Thursday, March 2, 2023

FL: Want to blog about the governor? Register with the state, or face a fine.

Florida Senator Jason Brodeur (R-Lake Mary) has proposed SB 1316, which carries the innocuous-sounding name "Information Dissemination," but appears designed to intimidate any bloggers who dare to write about state officials.

The bill is an add-on to a law covering government's requirement to publish certain information. It is hard to decide whether the bill is more dumb, more offensive, or more illegal. Let's take a look.

To begin with, the bill is not quite sure what a blogger actually is. Under the definitions of terms, a blog is a webpage where a blogger posts (but not a newspaper or "other similar" publication). A blogger is a person who submits a blog post to a blog. So I guess that totally clears that up.

But if a blogger is posts a blog post about "the Governor, the Lieutenant Governor, a Cabinet officer, or any member of the Legislature," and they are going to compensated for it in any way, then within five days they must register with the state of Florida. Then they must file monthly reports with the state ever after. As the bill is worded, that means whether they are writing about an official or not (they can skip reports in months where they don't post anything). 

The report must include who paid the blogger and how much, as well as the date of publication and the address where the post can be found. 

If the report's not made on time (10th of the month) then it's a $25 per day fine, not to exceed $2,500. 

Brodeur has explained that he believes that paid bloggers are the same as lobbyists.

Paid bloggers are lobbyists who write instead of talk. They both are professional electioneers. If lobbyists have to register and report, why shouldn’t paid bloggers?

What are they expecting as a result? If I were a betting person, I might place some money on the notion that bloggers like the folks at Accountabaloney and Billy Townsend and Gregory Sampson and--well, it's a long list, isn't it--are secretly being paid big bucks to say mean things about Ron DeSantis. If I had a nickel for every time I'd been accused of being a paid shill for the teachers union, I could buy a state of my own. So maybe they're anticipating a big gotcha moment here.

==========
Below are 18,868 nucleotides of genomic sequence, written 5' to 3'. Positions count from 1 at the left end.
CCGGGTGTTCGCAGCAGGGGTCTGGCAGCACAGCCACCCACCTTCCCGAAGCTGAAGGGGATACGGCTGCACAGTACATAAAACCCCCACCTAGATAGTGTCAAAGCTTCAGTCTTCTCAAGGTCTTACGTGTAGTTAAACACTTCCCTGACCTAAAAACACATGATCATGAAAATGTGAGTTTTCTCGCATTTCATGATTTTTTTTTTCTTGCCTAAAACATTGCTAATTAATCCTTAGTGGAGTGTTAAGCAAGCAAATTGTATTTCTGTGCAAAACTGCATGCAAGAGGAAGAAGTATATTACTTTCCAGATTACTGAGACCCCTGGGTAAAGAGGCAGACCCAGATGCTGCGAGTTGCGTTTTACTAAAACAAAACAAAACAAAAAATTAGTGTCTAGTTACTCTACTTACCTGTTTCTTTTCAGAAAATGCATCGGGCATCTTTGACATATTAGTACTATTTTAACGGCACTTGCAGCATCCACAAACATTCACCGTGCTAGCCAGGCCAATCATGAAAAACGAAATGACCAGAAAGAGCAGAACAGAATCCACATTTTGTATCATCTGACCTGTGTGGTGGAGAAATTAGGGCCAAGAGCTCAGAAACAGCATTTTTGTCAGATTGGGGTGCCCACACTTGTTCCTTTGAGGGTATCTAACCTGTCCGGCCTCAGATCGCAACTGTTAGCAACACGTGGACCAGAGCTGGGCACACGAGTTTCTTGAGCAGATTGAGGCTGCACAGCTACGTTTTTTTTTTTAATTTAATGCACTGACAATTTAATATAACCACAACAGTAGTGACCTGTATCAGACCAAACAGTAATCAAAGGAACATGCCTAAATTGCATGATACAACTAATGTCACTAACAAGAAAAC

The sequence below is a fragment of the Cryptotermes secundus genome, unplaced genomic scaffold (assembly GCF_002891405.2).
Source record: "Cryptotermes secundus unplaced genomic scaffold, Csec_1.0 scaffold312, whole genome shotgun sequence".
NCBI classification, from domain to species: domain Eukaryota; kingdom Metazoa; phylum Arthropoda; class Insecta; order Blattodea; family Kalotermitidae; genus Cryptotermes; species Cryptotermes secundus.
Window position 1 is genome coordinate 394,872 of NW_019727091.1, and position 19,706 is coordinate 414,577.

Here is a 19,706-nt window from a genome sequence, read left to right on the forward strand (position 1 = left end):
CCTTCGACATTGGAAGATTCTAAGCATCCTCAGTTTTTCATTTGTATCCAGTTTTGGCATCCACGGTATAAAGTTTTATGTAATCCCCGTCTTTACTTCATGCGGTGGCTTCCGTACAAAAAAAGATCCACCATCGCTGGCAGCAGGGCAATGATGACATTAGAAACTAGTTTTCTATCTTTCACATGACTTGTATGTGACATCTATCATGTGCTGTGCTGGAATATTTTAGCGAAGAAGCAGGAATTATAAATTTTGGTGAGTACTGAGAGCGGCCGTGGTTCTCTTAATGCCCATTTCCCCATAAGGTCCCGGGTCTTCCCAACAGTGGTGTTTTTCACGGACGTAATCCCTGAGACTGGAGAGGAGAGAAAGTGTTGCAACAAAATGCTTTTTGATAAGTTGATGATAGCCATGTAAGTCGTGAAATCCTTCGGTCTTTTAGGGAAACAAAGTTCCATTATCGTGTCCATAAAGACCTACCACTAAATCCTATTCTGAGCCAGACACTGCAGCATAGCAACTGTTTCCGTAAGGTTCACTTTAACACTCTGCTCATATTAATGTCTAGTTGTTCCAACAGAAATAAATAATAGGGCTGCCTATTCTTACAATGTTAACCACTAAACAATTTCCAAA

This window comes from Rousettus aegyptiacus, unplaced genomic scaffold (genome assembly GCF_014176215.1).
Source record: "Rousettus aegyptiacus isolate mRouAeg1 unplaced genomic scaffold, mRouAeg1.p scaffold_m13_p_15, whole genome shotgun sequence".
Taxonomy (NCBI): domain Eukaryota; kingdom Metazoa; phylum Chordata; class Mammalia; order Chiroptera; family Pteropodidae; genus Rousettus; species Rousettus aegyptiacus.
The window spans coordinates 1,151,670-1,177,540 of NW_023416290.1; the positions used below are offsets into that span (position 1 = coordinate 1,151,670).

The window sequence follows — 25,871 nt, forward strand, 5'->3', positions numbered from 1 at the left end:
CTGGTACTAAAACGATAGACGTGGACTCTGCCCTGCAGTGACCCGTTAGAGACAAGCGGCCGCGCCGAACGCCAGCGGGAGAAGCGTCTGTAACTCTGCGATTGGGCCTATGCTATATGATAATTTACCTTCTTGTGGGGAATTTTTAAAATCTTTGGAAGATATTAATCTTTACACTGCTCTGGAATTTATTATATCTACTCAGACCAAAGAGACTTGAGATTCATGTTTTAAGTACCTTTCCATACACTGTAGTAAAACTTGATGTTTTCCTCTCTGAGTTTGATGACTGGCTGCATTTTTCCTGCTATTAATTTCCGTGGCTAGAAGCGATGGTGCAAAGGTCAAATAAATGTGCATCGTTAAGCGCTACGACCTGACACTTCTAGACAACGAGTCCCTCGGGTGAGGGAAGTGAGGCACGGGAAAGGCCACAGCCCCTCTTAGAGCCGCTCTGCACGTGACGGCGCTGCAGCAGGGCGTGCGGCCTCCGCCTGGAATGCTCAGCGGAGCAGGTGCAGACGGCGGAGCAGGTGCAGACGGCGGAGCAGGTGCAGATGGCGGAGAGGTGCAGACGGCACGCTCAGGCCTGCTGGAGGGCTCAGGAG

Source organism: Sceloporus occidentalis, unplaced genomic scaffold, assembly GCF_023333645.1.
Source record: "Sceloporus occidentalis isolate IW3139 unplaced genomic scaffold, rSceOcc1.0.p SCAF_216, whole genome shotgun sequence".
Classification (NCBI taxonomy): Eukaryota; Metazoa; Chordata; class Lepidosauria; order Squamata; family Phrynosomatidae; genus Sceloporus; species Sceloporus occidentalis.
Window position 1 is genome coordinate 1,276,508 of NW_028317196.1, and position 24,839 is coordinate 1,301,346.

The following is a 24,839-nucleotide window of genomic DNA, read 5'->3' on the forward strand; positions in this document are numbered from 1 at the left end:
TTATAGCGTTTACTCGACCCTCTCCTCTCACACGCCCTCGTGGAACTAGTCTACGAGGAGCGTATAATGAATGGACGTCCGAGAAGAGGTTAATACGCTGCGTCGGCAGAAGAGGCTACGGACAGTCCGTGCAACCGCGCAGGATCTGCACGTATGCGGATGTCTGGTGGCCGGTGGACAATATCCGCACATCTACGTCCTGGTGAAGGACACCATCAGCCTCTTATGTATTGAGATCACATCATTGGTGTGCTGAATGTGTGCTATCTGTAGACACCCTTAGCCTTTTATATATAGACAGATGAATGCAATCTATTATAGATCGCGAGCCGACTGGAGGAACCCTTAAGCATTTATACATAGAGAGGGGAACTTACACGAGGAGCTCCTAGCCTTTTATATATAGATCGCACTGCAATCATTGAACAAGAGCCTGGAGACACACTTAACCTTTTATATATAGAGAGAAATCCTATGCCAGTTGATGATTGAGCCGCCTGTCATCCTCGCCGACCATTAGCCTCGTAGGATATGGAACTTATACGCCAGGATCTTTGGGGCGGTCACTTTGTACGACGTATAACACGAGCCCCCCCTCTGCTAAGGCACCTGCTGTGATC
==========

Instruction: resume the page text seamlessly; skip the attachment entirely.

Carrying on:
And of course the side effect will be a directory, a little list of everyone who has dared to write about Beloved Leader or his Helpers. Is that scary? Maybe?

Maybe this is supposed to be scary, and the plan is that bloggers will back off because they are afraid that Ron DeSantis will somehow replace them with his own handpicked bloggers, or just publicly target them for his army of supporters to harass. Maybe he's going to form a blogger police division. I wish these ideas sounded more ridiculously unlikely than they do.

Or maybe they're just hoping to drown blogger voices in a pile of red tape and annoying paperwork backed up by irritating fines, which are, I'll note, are large enough to be a real irritant to small independent bloggers but small enough to be a minor operating cost for bloggers backed by big thinky tanks and the like. 

And I do have to wonder--if some Florida official thinks I'm secretly being paid to bang away at the keyboard, how exactly would they go after me as I sit up here in Pennsylvania writing my blog here at the zero-budget Curmudgucation Institute? 

Just one more wacky idea in the state that seems intent on barreling toward theocratic authoritarianism and the systematic silencing of unapproved voices. Lucky for me I'm neither paid to write this blog nor forced to live in Beloved Leader's state.

1 comment:

  1. And for their next trick, they have a bill to ban the Democrat Party from existing. As Dave Barry would say, I'm not making this up!